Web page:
Analytical summary - Non-communicable diseases and conditions
There is an increasing burden of non-communicable diseases in the country, which adds to the continuing burden of communicable diseases, perinatal and nutritional disorders. A comprehensive analytical description of the magnitude of the burden of increasing of non-communicable diseases is hindered by lack of accurate and reliable information.
Available data suggest an increasing prevalence of non-communicable risk factors. Available records from hospitals and health facilities in the country show that non-communicable diseases comprise the top five reasons for hospitals admissions. The MOH/WHO 2009 survey attempted to determine the prevalence of diabetes mellitus among the Swaziland population. The report suggested a general increase in prevalence of diabetes mellitus with increase in age and a higher prevalence in women than in males (Fig. 10.1).
Fig. 10.1 Prevalence of Diabetes Mellitus
This data suggests that in 2007, when the survey was conducted, diabetes mellitus was a serious NCD problem in Swaziland. In addition, the MOH and WHO (2009) reported that cardiovascular disease, in particular hypertension was another NCD that was rapidly rising in the populace. However, to make an appropriate and efficient analysis of the situation, it is necessary to have baseline data with which to compare the 2010 findings. Unfortunately, such data is not available. Out-patient data from 2007 – 2010 on key non-communicable diseases was sourced from the Health Management Information System (HMIS).
An analysis of out-patient data collected between 2007 and 2010 in health facilities suggests that there has been an increase of the number of diabetes mellitus patients attended to over these years (Fig. 10.2).
The number of cases with cardiovascular disease attended to has continued to increase between 2007 and 2010 both in each region and in the whole country, particularly in the Manzini region (Fig.10.3). However, this could be due to many people country-wide attending the only specialist heart surgery in Manzini.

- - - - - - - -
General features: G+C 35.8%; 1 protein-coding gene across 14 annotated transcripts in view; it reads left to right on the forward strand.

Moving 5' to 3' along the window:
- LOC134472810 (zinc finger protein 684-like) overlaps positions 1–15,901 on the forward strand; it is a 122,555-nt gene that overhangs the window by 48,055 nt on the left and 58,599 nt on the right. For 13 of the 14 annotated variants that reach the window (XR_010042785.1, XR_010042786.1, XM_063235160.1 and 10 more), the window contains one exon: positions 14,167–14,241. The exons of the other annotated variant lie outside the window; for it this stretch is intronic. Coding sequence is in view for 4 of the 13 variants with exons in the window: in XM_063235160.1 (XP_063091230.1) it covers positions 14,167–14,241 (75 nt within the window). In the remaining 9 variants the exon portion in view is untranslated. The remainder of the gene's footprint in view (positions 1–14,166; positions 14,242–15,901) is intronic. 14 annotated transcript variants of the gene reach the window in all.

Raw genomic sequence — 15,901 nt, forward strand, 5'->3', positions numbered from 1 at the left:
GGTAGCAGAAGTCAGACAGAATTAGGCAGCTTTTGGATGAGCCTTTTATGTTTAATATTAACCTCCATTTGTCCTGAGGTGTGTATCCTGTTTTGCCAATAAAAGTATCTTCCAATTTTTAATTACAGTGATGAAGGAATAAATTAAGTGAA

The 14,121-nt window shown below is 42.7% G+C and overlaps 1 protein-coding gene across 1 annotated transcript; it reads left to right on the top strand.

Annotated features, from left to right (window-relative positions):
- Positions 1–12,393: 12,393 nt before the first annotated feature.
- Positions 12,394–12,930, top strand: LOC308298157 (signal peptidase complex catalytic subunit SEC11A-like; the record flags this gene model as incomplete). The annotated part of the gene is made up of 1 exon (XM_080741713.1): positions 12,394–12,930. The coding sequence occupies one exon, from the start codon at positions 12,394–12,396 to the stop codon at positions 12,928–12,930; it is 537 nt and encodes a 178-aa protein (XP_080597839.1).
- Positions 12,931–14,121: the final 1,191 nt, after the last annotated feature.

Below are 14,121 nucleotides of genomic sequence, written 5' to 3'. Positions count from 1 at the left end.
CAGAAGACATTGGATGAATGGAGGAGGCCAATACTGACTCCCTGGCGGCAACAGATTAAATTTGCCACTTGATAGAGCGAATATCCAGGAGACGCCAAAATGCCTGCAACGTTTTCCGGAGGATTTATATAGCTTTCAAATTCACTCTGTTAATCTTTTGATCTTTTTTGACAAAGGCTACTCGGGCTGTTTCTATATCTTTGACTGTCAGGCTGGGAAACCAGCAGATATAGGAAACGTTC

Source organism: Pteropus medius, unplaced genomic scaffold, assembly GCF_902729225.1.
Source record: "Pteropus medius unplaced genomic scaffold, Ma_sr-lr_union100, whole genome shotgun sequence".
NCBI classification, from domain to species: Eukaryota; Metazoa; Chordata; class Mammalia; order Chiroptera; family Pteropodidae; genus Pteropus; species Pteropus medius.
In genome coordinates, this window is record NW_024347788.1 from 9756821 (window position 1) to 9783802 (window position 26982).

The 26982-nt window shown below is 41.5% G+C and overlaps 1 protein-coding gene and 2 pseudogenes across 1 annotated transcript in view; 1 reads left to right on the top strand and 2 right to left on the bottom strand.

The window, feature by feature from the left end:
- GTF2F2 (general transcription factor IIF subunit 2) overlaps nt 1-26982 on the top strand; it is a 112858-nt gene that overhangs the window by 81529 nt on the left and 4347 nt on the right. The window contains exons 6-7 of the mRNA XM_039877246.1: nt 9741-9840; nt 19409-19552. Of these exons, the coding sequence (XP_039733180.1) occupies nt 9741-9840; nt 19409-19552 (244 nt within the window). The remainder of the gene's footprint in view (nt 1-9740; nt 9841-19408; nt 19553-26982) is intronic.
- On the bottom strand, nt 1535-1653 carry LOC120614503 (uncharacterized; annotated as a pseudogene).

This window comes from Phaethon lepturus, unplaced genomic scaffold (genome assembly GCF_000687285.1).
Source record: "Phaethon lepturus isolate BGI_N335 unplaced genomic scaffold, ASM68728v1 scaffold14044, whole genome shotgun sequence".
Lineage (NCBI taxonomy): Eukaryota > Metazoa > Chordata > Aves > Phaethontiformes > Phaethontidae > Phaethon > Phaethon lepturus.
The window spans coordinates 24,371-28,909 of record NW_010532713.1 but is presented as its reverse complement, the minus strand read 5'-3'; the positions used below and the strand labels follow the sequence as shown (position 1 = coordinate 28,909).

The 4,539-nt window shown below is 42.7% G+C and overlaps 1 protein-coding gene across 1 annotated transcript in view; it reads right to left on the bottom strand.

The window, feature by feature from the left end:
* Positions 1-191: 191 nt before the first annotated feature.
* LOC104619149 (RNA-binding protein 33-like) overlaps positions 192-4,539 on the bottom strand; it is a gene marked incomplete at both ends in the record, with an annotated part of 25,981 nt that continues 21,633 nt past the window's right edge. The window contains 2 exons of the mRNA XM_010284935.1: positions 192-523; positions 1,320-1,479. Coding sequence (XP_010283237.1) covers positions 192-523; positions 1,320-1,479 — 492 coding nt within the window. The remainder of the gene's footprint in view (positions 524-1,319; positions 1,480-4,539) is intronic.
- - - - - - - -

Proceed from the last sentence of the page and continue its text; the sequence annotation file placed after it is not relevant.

The prevalence of hypertension among the Swazi populace was also determined (MOH & WHO, 2009). A general increase of the prevalence of hypertension with increase in age was reported (Fig. 10.4). Hypertension was also found to be common among females than among males in all age groups.
The number of out-patient cases of hypertension attended to in the health facilities of the country has continuously increased each year nationally and in each region between 2007 and 2010 (Fig.10.5).
Respiratory diseases commonly arise due inhalation of air pollutants or from cigarette smoking. The HMIS data suggests that cases of respiratory diseases attended to have increased between 2007 and 2010 in all the regions of the country and therefore, nationally.
Respiratory diseases are caused by inhalation of polluted air either from smoke emitted at the work place, from vehicle exhausts or from tobacco use (smoking). Injuries could result from violence, self-inflicted injuries, poisonings, falls, fires, drowning, road traffic accidents and other unintentional injuries. The number of all forms of injury (violence or occupational) attended in the country’s health facilities has been investigated. The number of injuries has continued to increase between 2007 and 2010 both at national level and in all the regions, particularly in the Hhohho and Manzini regions (Fig.10. 7).
These two regions are the highest in terms of human and automobile populations and it is expected that they should carry the largest burden of injuries. Data showing prevalence of road traffic accidents in Swaziland is further presented separately in the next section because of the importance of this source of injury.
There appears to have been an inconsistent collection of data in the Hhohho region, particularly in 2009, hence the disturbance in the number of national cases attended to in the same year. Otherwise, there is sufficient evidence to draw conclusion that the number of cases of road traffic accidents has been generally increasing between 2007 and 2010 (Fig. 9).